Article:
Date of Graduation


Document Type


Degree Type



Statler College of Engineering and Mineral Resources


Lane Department of Computer Science and Electrical Engineering

Committee Chair

Jim Mooney.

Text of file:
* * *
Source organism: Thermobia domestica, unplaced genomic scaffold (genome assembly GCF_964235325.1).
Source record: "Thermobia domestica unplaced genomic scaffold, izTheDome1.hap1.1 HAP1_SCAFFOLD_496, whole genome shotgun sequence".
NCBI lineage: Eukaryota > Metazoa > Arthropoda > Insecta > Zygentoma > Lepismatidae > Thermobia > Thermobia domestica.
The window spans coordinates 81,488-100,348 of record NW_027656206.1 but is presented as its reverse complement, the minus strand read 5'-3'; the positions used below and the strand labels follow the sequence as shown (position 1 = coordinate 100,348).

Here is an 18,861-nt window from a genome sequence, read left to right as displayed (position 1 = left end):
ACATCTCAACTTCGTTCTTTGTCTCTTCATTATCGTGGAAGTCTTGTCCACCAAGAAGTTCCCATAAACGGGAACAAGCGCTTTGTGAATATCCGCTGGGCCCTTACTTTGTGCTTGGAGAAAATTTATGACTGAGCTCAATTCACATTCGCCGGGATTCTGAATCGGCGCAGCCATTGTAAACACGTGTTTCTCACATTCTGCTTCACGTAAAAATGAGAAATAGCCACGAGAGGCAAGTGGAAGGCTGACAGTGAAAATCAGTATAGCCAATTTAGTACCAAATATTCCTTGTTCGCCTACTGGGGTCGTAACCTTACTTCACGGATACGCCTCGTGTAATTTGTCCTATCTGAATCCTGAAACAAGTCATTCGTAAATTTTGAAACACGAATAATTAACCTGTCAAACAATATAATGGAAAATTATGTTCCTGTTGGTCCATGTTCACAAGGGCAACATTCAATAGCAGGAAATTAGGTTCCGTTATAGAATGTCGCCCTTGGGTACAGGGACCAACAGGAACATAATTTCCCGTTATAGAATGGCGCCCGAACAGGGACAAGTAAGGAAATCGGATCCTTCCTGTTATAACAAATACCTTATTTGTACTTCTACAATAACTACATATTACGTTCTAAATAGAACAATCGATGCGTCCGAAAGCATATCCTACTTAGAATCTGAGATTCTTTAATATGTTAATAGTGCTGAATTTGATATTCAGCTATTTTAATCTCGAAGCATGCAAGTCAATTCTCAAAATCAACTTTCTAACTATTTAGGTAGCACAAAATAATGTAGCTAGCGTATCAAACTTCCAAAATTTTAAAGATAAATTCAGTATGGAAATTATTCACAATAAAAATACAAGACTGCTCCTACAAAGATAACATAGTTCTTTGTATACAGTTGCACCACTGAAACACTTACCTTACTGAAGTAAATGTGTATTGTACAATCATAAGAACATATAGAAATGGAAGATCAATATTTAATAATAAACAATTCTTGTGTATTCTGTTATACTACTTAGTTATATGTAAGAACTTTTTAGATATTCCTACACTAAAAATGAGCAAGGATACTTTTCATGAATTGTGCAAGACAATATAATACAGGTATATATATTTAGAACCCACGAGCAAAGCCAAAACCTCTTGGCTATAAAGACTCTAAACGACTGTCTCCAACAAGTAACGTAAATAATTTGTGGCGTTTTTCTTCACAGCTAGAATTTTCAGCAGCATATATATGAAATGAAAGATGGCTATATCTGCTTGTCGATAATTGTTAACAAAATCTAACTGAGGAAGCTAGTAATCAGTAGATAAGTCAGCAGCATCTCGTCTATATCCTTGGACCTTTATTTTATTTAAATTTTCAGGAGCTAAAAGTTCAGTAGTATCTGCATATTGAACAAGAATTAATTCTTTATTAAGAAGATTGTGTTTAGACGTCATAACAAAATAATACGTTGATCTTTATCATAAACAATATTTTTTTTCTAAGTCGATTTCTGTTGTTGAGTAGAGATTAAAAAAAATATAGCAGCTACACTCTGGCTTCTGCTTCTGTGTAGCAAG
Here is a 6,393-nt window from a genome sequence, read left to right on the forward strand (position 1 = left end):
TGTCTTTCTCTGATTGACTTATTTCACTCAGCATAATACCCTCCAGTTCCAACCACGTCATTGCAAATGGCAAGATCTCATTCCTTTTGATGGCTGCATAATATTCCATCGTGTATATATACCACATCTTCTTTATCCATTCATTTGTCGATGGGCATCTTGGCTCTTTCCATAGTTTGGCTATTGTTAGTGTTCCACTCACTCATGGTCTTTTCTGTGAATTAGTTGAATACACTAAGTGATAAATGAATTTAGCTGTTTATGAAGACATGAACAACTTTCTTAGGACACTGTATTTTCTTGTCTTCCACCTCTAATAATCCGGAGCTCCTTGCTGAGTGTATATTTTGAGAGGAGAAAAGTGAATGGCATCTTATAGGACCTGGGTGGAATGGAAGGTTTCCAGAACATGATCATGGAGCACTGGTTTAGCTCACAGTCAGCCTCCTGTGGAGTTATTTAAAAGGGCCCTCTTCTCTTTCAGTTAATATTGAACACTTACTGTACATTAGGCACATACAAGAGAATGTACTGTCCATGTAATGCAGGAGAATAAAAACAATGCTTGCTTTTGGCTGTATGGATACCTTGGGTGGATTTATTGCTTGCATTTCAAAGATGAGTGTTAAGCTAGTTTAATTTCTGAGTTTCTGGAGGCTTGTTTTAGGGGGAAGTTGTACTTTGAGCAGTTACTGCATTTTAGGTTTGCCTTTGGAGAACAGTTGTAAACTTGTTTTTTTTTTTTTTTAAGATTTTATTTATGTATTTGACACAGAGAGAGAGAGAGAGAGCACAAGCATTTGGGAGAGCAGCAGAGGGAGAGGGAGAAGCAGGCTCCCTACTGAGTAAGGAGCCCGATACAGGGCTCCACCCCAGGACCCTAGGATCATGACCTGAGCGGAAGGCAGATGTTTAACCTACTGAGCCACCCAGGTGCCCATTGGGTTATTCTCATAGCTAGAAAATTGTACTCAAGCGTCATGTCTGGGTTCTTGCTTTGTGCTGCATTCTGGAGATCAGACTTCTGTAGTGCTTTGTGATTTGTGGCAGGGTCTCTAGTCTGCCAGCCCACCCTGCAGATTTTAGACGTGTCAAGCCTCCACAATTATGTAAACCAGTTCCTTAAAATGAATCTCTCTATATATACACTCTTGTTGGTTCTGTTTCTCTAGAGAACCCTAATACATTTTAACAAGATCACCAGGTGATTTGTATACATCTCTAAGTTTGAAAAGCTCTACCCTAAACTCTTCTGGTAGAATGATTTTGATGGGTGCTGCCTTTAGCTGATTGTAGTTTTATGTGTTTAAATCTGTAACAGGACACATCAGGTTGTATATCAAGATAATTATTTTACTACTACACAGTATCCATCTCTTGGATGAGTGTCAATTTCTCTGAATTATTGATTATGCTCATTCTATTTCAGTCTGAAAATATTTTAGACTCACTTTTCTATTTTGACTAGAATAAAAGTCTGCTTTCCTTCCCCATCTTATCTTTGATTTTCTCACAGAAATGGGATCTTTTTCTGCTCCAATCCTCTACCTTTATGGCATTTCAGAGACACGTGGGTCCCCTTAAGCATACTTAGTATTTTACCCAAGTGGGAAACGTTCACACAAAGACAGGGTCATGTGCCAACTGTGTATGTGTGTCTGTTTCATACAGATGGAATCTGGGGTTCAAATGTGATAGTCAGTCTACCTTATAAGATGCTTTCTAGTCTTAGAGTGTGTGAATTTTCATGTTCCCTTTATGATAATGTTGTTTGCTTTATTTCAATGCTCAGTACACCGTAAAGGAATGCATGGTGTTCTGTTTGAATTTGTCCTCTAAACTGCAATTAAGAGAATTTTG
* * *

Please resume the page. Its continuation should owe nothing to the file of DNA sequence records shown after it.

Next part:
Many systems, including the Web and Software as a Service (SaaS), are best characterized with session-based workloads. Empirical studies have shown that Web session arrivals exhibit long range dependence and that the number of requests in a session is well modeled with skewed or heavy-tailed distributions. However, models that account for session workloads characterized by empirically observed phenomena and studies of their impact on performance and reliability metrics are lacking.;For assessing performance, we use a feedback queue to account for session-based workloads in a physically meaningful way and use simulation to analyze the behavior of the Web system under Long Range Dependent (LRD) session arrival process and skewed distribution for the number of requests in a session. Our results show that the percentage of dropped sessions, mean queue length, mean waiting time, and the useful server utilization are all affected by the LRD session arrivals and the statistics of the number of requests within a session. The impact is higher in the case of more prominent long-range dependence. Interestingly, both the request arrival process and the request departure process are long-range dependent, even in the case when session arrivals are Poisson. This indicates that the LRD at the request level can be a result of the existence of sessions.;For assessing reliability, we propose a framework which integrates (1) the Web workloads defined in term of user sessions, (2) the user navigation patterns through the Web site, and (3) the reliability estimates of the Web requests based on the system architecture; then, we give a detailed reliability model of a Web system based on the proposed framework. We recognize the difficulty of solving the proposed model and use simulation to obtain the results. And last but not least, we use statistical design of experiment to quantify the results and to determine which factors have the highest impact on the system's reliability. Our results show that some two-way and three-way interactions are very important for the session reliability of Web systems.